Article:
How do you define right and wrong in PR?Yesterday morning’s papers showed two different sides of PR.

While the boss of Bell Pottinger represents dictators claimed his firm are decent people in the Guardian, Save the Children are alleged to be supressing news stories to curry favour with corporate donors in the Independent. So how do you define right and wrong in PR?

Wrong on the right?

The Guardian led with a banner trailing a rare interview with the man who taught Thatcher how to pretend to relax and founder of PR firm Bell Pottinger, Lord Tim Bell. This man is portrayed by the left as evil incarnate and has a well recorded track record of defending the indefensible.

To firms like Lord Bell’s, a dodgy dossier can be the basis of a lucrative brief and they are not alone. As the Guardian points out, PR firms across the country are busy defending clients ranging from sweat shops to dictators.

Yet there is something admirable about the principle behind what they do – everyone has the right to representation in a democracy. Just because I (or, I hope many of my Claremont colleagues) would turn down almost every brief Bell Pottinger Private and the like would accept, that doesn’t mean they don’t have a belief system at work. Bell himself does hint at one principle that drives his firm:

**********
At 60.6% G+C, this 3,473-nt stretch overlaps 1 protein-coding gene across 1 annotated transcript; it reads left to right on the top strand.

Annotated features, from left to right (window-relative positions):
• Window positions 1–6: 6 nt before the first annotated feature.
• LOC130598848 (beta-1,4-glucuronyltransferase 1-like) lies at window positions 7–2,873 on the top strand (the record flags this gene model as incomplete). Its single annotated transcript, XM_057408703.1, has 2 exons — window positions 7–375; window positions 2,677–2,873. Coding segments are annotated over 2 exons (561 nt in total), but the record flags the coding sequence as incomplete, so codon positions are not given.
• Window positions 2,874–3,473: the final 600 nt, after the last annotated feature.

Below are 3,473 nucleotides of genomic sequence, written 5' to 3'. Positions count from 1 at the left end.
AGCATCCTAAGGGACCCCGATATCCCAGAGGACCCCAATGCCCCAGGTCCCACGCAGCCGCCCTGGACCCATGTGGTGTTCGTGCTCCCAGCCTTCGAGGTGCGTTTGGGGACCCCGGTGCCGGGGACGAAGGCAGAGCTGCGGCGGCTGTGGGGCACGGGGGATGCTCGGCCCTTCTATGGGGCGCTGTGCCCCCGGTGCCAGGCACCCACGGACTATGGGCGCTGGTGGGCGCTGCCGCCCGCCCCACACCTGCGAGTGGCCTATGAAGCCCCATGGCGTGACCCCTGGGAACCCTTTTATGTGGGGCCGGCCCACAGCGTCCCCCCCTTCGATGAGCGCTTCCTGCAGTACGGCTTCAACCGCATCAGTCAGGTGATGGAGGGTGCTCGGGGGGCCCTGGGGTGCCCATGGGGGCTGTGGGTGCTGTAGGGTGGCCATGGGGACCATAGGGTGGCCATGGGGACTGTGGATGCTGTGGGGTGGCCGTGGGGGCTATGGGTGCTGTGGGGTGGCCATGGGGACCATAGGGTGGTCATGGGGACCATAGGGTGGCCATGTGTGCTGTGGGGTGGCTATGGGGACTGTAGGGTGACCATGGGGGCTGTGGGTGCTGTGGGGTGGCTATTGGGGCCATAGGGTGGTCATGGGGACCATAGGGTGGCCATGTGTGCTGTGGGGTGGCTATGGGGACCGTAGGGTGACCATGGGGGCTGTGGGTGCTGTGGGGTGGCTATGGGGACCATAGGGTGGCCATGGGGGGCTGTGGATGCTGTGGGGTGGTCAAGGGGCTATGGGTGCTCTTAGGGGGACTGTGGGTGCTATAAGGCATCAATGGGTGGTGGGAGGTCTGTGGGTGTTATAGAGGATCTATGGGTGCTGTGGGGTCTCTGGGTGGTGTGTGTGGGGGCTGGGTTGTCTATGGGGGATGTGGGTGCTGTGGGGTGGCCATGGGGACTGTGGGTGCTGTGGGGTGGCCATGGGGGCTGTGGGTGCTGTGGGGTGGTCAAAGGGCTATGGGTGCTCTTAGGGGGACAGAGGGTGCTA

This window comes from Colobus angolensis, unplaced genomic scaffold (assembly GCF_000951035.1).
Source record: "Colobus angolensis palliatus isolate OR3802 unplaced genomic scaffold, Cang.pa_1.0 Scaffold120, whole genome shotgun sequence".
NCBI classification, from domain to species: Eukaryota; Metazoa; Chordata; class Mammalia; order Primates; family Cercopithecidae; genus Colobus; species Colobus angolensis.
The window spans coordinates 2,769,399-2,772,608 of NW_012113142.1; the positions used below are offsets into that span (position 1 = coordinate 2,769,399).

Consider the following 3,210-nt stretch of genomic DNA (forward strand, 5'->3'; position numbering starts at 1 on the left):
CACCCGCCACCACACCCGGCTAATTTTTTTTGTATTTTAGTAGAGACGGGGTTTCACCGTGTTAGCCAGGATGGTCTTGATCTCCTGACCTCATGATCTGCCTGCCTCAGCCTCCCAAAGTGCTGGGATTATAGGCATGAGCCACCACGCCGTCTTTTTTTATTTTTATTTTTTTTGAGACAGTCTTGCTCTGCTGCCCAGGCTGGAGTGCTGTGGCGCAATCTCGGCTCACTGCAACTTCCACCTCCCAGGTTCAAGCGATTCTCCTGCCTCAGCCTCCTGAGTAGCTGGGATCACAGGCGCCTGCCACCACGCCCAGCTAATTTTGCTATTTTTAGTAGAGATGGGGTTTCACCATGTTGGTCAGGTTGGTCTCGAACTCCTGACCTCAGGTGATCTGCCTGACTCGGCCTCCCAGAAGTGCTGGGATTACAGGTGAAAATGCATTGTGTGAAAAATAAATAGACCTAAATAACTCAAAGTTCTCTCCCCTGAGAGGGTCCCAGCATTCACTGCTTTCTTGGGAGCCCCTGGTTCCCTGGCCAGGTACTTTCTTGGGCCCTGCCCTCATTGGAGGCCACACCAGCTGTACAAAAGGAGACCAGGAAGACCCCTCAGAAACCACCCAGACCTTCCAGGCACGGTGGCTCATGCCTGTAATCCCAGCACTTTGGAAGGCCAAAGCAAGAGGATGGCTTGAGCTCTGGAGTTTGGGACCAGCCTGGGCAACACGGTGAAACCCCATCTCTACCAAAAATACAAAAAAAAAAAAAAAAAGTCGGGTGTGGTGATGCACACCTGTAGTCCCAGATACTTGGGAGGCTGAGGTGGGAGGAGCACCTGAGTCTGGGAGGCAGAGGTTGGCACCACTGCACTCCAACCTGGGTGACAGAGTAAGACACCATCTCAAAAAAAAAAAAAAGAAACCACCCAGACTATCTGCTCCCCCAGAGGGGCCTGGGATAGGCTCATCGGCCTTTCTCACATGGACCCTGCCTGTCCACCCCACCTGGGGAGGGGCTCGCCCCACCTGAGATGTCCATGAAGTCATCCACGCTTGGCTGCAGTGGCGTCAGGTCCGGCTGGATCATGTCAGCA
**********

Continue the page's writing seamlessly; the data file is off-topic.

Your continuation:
We’ve never been approached by a leftwing government, that I’m aware of. You don’t want an adviser that doesn’t agree with you.

Towing a left-hand line?

One PR who has learned the hard way that you need to agree with your organisation featured on the Independent and i front pages.

The former Save the Children head of press has turned whistle blower on his charity’s dealings with big business and claims that, in order to safeguard corporate donations, he was ordered to spike a news story criticising energy firms.